Perhaps it is the circumstances of the past year that makes me think more of home and the little village of Locke Mills, Maine than ever before. I’ve been away a long time, or so it seems, from the lakes and mountains which I love so much. A million things have happened in the almost 42 years I’ve been away. I married, lost my husband last October, developed heart problems and other health issues of my own and for the first time, I find my thoughts traveling back to the little town and all its people. This morning, I am sitting here with sight from only one eye, waiting impatiently to hear when I can be treated with laser to get the film from my left eye. Maybe my impatience has made me long for the old time doctors back in the “old days” who responded with what knowledge they possessed for such things. I don’t know. As most would say, “probably your age has got to you..” That could be as well!!
I think of the “filling station” located on the corner of the Greenwood Road and Route 26 , way back when Ray Langway operated the business. I looked forward to Sunday mornings when Dad would grab the little blue can from the kitchen corner, announce he was going to Langway’s to get kerosene for the week and if any of us wanted to ride along. The kerosene was seventeen cents, if memory serves me right. I’d go in the store, glance at the candy counter, but mostly at the magazines and wish I had a million dollars and buy every one I saw. Eating and reading were my two top priorities at the time. Ray was always so friendly to all and treated me like I was a grown-up. He and Dad exchanged the local goings-on and home we would go!
Hank Leach owned the store at the top of the hill in town and he was another who treated youngsters well. We waited there each morning for the high school bus to come from Bryant Pond and on those miserable cold winter mornings, he’d drive up from his home by South Pond and open the door so we could all go in and sit on the wooden plank atop the radiators to get warm. We may have dropped a few pennies for pencils or erasers or a notebook, but his sales were meager when it came to a bunch of poor high school students.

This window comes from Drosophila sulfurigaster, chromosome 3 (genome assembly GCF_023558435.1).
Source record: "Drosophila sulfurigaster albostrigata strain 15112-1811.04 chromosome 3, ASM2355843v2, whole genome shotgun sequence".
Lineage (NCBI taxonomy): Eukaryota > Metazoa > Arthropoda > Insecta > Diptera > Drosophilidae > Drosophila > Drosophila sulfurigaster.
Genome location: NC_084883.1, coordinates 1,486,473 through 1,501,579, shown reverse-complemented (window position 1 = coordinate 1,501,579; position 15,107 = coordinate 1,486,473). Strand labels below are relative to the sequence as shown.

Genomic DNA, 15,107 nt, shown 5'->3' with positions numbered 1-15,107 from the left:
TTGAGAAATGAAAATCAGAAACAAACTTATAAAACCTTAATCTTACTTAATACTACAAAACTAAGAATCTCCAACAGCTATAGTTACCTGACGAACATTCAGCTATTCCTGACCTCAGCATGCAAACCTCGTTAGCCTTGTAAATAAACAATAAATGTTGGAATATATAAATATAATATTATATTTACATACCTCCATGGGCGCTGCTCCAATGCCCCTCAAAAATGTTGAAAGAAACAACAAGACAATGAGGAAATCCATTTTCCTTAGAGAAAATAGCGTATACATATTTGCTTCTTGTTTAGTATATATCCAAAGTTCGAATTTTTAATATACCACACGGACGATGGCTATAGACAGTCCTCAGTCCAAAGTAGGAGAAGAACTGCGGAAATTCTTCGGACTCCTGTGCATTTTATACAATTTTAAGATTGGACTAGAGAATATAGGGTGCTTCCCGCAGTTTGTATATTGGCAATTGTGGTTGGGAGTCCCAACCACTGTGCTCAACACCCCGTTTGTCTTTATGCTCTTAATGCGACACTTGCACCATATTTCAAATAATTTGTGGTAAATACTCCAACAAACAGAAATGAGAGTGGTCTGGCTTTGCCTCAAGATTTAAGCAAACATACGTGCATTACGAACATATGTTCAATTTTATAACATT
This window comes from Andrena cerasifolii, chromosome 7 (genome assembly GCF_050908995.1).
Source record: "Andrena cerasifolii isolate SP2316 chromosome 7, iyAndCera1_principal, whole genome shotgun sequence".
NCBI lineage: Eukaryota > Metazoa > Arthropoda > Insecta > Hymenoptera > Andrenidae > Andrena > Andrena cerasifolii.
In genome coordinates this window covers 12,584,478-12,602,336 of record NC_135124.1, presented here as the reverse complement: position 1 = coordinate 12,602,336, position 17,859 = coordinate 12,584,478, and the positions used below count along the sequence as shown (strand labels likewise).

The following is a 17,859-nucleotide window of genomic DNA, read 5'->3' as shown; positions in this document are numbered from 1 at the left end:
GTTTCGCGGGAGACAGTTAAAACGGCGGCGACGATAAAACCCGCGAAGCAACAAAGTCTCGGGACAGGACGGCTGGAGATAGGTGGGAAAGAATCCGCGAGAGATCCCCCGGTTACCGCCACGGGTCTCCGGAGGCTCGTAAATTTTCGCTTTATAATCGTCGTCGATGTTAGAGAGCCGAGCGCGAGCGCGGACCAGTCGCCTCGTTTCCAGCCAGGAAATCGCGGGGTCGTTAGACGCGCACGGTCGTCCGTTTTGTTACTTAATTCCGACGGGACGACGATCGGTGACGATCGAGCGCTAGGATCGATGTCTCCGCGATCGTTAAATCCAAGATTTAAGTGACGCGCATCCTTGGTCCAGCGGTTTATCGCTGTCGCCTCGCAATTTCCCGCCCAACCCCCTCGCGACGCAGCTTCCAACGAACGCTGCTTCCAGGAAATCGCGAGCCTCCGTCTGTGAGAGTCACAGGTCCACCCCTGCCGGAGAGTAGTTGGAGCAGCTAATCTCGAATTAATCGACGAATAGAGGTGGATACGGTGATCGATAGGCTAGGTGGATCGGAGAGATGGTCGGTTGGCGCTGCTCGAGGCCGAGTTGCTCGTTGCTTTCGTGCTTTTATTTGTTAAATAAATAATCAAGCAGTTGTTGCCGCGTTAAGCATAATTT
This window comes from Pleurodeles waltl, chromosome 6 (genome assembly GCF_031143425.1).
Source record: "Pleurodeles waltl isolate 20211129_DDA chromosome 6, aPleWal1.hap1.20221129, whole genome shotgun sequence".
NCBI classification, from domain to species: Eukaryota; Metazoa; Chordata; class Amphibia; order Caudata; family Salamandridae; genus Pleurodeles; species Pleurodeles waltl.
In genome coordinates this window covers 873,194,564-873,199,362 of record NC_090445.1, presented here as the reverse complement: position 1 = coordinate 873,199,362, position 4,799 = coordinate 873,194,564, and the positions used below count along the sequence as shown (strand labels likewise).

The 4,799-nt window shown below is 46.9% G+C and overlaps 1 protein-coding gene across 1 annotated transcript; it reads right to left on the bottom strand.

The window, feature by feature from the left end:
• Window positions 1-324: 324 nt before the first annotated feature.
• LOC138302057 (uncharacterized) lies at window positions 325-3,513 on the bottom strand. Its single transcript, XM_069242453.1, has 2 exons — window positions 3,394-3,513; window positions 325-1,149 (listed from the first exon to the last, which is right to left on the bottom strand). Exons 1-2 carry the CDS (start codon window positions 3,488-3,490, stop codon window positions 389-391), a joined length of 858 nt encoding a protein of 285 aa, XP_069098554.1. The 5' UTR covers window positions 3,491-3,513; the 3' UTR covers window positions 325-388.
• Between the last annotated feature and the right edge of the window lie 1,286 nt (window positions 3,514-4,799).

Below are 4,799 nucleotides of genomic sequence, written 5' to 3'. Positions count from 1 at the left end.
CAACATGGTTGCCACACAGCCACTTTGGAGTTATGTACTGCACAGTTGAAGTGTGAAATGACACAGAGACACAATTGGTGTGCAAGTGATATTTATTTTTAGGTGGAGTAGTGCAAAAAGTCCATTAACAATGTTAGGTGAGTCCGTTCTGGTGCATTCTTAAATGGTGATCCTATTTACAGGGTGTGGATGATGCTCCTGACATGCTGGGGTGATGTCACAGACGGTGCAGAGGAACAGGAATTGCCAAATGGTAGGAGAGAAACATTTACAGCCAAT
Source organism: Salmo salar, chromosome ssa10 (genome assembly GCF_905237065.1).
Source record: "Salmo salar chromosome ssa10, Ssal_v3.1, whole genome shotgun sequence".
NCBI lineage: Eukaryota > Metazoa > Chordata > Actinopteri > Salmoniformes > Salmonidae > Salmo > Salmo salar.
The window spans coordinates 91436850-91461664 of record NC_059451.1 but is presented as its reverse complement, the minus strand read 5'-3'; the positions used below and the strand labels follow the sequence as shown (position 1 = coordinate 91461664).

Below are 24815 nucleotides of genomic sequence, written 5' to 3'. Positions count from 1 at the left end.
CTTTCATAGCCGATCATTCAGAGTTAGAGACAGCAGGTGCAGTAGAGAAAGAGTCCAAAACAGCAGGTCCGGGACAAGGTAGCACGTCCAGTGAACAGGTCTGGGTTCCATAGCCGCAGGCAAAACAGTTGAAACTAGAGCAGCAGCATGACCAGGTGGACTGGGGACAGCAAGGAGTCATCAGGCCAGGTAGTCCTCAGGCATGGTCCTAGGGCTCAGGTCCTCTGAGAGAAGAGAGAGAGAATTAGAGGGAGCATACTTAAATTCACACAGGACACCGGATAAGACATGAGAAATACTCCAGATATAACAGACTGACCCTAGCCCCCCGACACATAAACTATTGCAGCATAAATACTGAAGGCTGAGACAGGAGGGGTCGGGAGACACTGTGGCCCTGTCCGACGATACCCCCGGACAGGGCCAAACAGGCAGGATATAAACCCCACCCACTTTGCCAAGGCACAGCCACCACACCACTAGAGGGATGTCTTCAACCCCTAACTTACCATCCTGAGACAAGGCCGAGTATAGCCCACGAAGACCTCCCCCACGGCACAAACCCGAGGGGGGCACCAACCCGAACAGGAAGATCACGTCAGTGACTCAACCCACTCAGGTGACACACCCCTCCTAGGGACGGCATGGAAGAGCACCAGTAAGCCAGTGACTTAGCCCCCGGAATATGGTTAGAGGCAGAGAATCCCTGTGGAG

Down the hill, on the left, Arthur Vallee had his store atop a bunch of long, wide cement steps leading up to it. After a day at the high school, if there were no sports, I waited on the steps for the whistle to blow, the mill to open its doors and all the workers to spill out and go in different directions. Sometimes my mother would come into the store and pick up a few things for our supper and Mr. Vallee put them “on the cuff” until payday which was always Friday. I remember the glass cookie jar in which was stored some white and pink puffy cookies with coconut sprinkled on top. Those were my favorite in all the world and occasionally Ma would spring for six of those for a treat. Those you ate very slowly, savoring every marshmallow-y bite! If I had a spare nickel, I’d go for a Dixie cup , open it up and see what movie star’s picture was under the lid…then I’d take that wooden spoon and devour the ice cream!!
The street was lined with pretty houses that I would just look at and wonder how beautiful they must be inside. At one point in my young life, a Mrs. Lister (sp?) had the post office within her house at the bottom of the hill. We were forbidden to cross that land and hop the brook to the elementary school. The teachers were forever repeating that we must follow the sidewalk around ….no short cuts!!!
I’ve written about the wonderful old town hall which holds so many memories . Of course, the church remains where my children attended Sunday School and I sang in the choir for years. In all the years, there’s been an addition built and so many other things to keep it beautiful inside.
I sometimes think of the foolhardy capers I got into and wonder why I remained alive. I won a bicycle in a contest at Mr. Leach’s store when I was in the eighth grade. After school, I went up to the store, hopped on the bike and Mr. Leach told me some nuts and bolts should be tightened. I assured him I would be fine and rode it the four miles home. Lucky for me, they were tightened enough to hold together. Oh, to be that carefree and daring again!!!
My mind travels over the little village several times a week and I marvel at the closeness of the people. I smile when I read of fund raisers; of people helping others in time of need without question. I visualize the town meetings where everyone gathers to discuss, vote and top it off with a great meal put on by one of the Ladies Organizations. At least that is how it used to be!
I hope that way of living goes on forever and is never lost. I also am thinking once all these health issues are laid to rest or leveled out, it is time for me to come home for a visit.
Stay well, my home town folks!